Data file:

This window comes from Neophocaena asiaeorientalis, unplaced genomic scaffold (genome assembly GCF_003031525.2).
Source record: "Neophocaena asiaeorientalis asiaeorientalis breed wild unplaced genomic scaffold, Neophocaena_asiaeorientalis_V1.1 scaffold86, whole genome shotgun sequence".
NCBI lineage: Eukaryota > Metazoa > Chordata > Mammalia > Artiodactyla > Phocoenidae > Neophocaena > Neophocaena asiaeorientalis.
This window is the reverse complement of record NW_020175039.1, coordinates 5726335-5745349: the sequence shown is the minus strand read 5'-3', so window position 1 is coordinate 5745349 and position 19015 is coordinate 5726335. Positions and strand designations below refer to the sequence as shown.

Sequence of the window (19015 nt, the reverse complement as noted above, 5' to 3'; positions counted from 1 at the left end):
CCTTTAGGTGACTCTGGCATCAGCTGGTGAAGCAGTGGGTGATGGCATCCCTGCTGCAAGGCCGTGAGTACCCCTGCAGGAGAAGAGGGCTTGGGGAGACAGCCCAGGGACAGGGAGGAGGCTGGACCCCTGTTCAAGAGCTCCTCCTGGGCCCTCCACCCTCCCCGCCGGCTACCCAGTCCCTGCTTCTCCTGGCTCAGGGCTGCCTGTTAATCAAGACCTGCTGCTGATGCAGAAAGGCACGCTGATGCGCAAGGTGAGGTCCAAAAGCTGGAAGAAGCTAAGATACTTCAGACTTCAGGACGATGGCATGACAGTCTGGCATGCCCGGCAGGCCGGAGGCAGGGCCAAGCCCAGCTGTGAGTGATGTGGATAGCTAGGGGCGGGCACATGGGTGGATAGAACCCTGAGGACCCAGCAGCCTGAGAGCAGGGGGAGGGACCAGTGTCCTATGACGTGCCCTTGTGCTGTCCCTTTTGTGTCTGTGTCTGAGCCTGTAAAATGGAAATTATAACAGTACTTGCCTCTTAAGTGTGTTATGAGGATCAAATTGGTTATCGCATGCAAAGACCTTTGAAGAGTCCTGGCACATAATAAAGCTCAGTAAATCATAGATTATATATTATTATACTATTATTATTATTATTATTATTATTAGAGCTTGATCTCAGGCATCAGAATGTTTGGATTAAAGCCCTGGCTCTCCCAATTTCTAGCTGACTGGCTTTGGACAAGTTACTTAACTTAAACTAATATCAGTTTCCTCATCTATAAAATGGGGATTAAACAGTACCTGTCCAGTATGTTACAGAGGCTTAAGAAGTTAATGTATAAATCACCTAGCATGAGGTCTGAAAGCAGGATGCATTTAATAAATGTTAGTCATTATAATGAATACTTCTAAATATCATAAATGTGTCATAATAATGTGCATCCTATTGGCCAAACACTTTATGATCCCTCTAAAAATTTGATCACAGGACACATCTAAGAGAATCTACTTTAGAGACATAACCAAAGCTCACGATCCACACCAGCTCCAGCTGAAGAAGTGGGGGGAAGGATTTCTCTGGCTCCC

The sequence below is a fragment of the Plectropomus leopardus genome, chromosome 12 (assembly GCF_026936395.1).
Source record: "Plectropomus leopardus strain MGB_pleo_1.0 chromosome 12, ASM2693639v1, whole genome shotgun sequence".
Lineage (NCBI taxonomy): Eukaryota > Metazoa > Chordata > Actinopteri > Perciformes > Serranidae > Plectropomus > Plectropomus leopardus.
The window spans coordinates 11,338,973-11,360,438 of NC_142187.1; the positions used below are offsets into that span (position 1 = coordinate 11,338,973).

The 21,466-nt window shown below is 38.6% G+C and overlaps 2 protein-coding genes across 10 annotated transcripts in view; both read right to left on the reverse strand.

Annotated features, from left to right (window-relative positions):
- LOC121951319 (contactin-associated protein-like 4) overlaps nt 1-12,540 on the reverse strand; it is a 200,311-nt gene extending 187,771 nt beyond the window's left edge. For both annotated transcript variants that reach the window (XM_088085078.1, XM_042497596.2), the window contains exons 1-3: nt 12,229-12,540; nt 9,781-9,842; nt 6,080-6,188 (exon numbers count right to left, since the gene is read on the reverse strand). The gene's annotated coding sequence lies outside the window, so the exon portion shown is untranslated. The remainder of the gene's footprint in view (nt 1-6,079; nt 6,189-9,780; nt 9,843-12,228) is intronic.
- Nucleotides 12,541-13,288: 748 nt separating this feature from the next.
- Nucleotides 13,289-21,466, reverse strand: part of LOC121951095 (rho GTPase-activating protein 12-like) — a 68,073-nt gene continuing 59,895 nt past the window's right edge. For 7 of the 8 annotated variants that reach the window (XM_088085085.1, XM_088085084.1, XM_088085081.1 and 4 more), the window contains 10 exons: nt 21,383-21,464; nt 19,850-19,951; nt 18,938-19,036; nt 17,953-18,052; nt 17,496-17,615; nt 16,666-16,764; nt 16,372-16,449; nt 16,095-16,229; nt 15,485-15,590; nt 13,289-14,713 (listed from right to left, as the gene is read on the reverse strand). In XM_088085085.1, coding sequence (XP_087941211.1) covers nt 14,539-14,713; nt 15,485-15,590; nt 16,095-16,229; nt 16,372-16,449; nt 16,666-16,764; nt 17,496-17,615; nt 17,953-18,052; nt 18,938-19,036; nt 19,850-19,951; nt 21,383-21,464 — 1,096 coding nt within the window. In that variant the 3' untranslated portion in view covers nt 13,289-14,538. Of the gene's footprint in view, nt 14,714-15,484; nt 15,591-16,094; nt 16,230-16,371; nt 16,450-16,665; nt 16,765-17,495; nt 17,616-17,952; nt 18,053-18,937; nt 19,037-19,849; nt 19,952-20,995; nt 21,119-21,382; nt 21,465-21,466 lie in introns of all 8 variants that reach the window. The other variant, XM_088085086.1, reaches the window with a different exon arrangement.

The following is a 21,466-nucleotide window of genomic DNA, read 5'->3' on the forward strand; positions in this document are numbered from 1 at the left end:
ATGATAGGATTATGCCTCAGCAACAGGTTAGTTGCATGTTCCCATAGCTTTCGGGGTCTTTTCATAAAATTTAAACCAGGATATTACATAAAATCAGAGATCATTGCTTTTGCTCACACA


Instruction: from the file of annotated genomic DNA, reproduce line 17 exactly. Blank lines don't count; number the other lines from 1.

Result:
ATGATAGGATTATGCCTCAGCAACAGGTTAGTTGCATGTTCCCATAGCTTTCGGGGTCTTTTCATAAAATTTAAACCAGGATATTACATAAAATCAGAGATCATTGCTTTTGCTCACACA